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I am attempting to create an index

create index userLoginInfo on user_login_info(created_at);

on the following table

+-----------------+--------------------------------------------------------------------------------------------------------------------------------------------------------------------------------------------------------------------------------------------------------------------------------------------------------------------------------------------------------------------------------------------------------------------------------------------------------------------------------------------------------------+
| Table           | Create Table                                                                                                                                                                                                                                                                                                                                                                                                                                                                                                 |
+-----------------+--------------------------------------------------------------------------------------------------------------------------------------------------------------------------------------------------------------------------------------------------------------------------------------------------------------------------------------------------------------------------------------------------------------------------------------------------------------------------------------------------------------+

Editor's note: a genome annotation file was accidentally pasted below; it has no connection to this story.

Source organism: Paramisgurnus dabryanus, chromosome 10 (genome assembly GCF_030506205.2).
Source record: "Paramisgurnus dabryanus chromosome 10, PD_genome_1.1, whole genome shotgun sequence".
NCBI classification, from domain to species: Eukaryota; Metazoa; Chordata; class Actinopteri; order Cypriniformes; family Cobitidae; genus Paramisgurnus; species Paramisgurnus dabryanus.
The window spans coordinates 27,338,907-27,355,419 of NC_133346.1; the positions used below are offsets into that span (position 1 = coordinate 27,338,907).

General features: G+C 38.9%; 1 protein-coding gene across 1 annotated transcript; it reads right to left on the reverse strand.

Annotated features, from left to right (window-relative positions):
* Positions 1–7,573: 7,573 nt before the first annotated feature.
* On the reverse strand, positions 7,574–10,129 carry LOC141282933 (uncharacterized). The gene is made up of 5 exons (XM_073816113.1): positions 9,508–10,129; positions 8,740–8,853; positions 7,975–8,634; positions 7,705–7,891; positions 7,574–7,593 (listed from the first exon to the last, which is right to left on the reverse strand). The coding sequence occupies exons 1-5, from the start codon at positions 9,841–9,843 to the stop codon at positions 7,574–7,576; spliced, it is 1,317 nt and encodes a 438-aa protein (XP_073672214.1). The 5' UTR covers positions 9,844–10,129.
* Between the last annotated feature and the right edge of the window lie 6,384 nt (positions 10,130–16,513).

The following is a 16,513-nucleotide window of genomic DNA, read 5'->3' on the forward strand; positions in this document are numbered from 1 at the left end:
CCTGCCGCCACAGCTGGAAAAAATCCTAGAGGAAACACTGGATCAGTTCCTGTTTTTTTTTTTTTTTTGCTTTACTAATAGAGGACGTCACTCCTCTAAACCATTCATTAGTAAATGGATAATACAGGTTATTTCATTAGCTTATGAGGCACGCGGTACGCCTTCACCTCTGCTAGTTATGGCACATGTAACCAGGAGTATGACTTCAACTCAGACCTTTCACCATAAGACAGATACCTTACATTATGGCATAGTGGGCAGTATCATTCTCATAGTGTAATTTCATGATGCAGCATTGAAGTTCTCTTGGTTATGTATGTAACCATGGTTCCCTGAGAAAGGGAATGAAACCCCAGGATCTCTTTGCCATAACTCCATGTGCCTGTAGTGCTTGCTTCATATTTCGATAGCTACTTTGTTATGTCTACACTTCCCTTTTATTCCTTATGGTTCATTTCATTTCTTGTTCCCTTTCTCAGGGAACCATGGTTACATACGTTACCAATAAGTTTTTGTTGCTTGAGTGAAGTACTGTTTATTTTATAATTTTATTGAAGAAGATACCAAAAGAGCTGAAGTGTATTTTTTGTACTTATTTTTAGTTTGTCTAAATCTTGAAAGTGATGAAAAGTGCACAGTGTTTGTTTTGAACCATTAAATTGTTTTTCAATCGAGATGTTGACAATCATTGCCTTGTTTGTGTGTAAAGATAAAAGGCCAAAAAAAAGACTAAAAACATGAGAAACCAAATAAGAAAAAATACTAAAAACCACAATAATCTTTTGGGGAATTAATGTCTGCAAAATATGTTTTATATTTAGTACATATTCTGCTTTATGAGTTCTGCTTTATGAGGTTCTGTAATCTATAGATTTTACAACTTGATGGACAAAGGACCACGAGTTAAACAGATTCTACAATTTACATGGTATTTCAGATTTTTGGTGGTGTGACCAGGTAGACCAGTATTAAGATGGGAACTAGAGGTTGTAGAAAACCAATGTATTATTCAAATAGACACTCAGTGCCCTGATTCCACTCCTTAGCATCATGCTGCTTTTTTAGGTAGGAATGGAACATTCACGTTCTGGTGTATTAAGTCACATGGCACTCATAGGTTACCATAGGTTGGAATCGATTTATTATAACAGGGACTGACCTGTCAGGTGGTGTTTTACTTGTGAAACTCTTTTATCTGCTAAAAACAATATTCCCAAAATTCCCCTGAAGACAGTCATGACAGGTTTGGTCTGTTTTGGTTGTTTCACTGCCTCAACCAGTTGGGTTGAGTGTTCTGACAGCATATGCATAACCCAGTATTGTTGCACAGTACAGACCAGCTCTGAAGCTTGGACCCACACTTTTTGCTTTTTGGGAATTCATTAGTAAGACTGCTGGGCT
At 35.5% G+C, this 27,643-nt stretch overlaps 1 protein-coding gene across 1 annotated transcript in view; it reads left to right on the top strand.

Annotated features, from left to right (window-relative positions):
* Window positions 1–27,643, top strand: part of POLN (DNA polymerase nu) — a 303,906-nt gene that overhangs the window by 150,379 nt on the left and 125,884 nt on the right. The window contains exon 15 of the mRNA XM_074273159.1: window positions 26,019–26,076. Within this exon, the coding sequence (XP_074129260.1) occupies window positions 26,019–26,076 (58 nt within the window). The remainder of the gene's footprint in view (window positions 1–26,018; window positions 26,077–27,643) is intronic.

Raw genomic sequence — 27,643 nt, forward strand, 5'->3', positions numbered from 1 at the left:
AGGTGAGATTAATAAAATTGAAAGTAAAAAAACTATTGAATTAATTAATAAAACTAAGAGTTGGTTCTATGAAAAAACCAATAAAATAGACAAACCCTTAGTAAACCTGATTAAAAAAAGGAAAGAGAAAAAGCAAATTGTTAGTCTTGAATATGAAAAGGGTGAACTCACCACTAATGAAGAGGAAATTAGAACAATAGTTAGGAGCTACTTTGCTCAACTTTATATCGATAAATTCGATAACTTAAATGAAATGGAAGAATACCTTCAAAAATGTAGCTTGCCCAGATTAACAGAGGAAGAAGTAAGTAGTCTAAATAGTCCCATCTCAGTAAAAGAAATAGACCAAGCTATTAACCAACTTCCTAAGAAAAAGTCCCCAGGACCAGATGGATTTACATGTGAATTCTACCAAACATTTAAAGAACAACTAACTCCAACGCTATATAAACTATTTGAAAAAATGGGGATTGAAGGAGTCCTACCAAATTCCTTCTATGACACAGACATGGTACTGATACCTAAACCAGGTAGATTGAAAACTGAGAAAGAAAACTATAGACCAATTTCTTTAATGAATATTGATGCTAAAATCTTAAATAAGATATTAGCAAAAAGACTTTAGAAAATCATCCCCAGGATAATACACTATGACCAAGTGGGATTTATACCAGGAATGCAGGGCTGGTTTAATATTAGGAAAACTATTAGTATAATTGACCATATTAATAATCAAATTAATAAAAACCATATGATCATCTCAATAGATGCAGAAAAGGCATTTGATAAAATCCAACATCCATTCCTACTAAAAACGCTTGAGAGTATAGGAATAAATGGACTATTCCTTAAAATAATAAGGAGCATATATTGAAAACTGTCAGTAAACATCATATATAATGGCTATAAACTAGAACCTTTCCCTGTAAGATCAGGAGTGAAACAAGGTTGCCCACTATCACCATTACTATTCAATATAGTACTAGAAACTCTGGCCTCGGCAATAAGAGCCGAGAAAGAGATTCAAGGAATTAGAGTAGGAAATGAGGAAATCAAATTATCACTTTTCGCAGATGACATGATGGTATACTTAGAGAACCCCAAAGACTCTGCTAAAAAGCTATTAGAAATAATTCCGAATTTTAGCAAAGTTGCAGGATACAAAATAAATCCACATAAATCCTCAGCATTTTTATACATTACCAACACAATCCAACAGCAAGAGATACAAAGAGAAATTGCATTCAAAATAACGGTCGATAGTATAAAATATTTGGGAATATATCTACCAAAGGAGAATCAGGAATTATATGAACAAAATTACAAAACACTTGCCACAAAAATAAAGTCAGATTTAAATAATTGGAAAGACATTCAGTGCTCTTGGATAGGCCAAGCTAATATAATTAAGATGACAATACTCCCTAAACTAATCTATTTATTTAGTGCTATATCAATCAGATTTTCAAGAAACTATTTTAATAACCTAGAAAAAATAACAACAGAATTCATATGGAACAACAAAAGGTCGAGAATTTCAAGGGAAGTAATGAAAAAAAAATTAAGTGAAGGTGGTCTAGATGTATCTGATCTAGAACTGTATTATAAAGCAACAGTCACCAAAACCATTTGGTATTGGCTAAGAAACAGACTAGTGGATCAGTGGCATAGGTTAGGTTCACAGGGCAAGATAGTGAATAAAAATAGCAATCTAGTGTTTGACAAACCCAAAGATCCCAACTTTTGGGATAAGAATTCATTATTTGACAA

| user_login_info | CREATE TABLE `user_login_info` (
  `id` int(10) unsigned NOT NULL AUTO_INCREMENT,
  `timestamp` timestamp NOT NULL DEFAULT CURRENT_TIMESTAMP ON UPDATE CURRENT_TIMESTAMP,
  `user_id` int(11) NOT NULL,
  `event_type` int(11) NOT NULL,
  `created_at` timestamp NULL DEFAULT NULL,
  `updated_at` timestamp NULL DEFAULT NULL,
  `activity_time` timestamp NOT NULL DEFAULT '0000-00-00 00:00:00',
  PRIMARY KEY (`id`)
) ENGINE=MyISAM AUTO_INCREMENT=261727 DEFAULT CHARSET=utf8 COLLATE=utf8_unicode_ci |
+-----------------+--------------------------------------------------------------------------------------------------------------------------------------------------------------------------------------------------------------------------------------------------------------------------------------------------------------------------------------------------------------------------------------------------------------------------------------------------------------------------------------------------------------+
1 row in set (0.00 sec)

however, I am getting the following error

ERROR 1067 (42000): Invalid default value for 'activity_time'

Using Server Version

5.7.20 Homebrew

Any ideas on how I can create this index?

4
  • It was imported, I am asking now what version created the dump... – Jeffrey L. Roberts Dec 1 '17 at 16:35
  • it has something to do with sql_modes... – Jeffrey L. Roberts Dec 1 '17 at 16:40
  • I was able to run the statement after executing SET sql_mode = ''; – Jeffrey L. Roberts Dec 1 '17 at 16:41
  • @JeffreyL.Roberts - setting sql_mode='' with MySQL is nothing short of madness - you'll get non-standard (i.e. wrong) behaviour (with GROUP BY for example). – Vérace Dec 1 '17 at 18:28
2

Try looking here!